• Wow, you’ve seen the stage-play! I can imagine it based on this, but suspect the film is more sophisticated.

  3. “Move to Paris? They don’t even speak English there!” will be forever burned into my skull because of this film.

    • I thought that was funny the first time, and was deliberately, agonizingly run into the ground as his bonhomie was exposed…good writing.

  4. I must confess, all I knew of this film was the bump of controversy when Hopkins got the Oscar for it. You make it sound like an interesting and tender movie. Funny how things get lost, eh wot? Will have to give it a watch.

    • It’s more than an acting workshop or a disease of the week movie. Smart and unsentimental, it’s essential viewing if the subject doesn’t put you off.

  5. The Father took me by surprise – I was expecting something sentimental and slightly self-worthy, but it had real depth and truthfulness to it. Hopkins was amazing (as everyone has said) but the script and direction also helped make it something special. Painful to watch at times, but wonderful cinema.

    Richard Attenborough was lovely. I met him as a young teen when he came to our school to do a filmed intervew – the questions were asked by an audience of schoolkids. The questions were pre-prepared, of course, and it seemed that I proposed the bulk of them, even though they were voiced by others. So after the filming, I was one fo the few pupils invited back to the staff room where they held a reception for him, teachers, and various important adults.

    There, he came straight to me and my friend, and seemed to enjoy that we were genuinely curious and enthusiastic. We got to ask him things that the filming didn’t have time for, and he competely shunned the dignatories, and his assistant who implored him to leave as he was late for his next engagement. He was absolutely brilliant with us, really engaging and interested.

    • The Father is top class cinema, and it’s a shame that the subject will reduce the audience. But that subject should be addressed, and while lots of films do badly by the issues they depict, Zeller and Hampton came up with something very affecting without reliance on sentiment. I guess revies have a responsibility to say that this is worth conquering any anxieties about and just seeing it.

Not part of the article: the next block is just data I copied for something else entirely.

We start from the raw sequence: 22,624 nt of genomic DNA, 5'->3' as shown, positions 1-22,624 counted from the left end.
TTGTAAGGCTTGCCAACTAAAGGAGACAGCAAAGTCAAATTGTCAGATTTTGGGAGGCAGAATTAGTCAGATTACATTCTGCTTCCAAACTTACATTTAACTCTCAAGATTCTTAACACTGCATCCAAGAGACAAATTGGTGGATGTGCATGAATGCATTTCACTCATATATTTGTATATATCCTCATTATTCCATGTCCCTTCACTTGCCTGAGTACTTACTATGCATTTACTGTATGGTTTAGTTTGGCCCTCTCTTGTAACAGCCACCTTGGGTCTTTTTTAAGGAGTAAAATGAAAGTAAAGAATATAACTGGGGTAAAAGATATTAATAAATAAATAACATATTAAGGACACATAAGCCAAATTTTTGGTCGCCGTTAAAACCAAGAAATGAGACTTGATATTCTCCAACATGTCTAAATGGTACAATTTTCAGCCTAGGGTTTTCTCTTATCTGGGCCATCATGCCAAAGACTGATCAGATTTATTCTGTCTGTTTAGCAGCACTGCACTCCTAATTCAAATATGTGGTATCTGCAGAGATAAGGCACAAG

I’ve got a suitacse full of Attenborough stories, but your story rings absolutely true. He was very interested in young people, and seemed to derive energy from their enthusiasm, as he did yours. There’s a stadium-worth of people who he touched directly as a film-maker and inspiration, aside from his canon of films. He set a high bar, and expected others to do the same.

      • I could really believe it. The time he took to talk with me certainly left a lasting impression, and I imagine he was just as generous and inspiring many many others.

        As for The Father, I’ve also noticed a lot of potential viewers seem reluctant to watch it, suspecting it would be too depressing or emotionally challenging. I can respect that, particularly for people for whom the subject matter is a little too close to home, but I agree that its worth the investment. Maybe the current times mean most people are searching for escapism much more in the movies they watch (and of course that’s part of the magic of cinema), but there’s a place for films (and all art) that help us understand difficult and challenging issues. The Father is particularly good for that because it empathises and doesn’t trivialise its subject. It’s the kind of flm I imagine viewers could find truth in, and for a helpful reflection of their own concerns.

    • I can see the logic of that. I had the luxury of watching at home, but sniveling in the toilets is never a good look. Getting past the triggers is part of what a film like this has to do, but it’s still very affecting.

    • I can’t argue with that. It’s agonising. But it’s also a touching and thoughtful film, and can be commended to those who can handle the subject.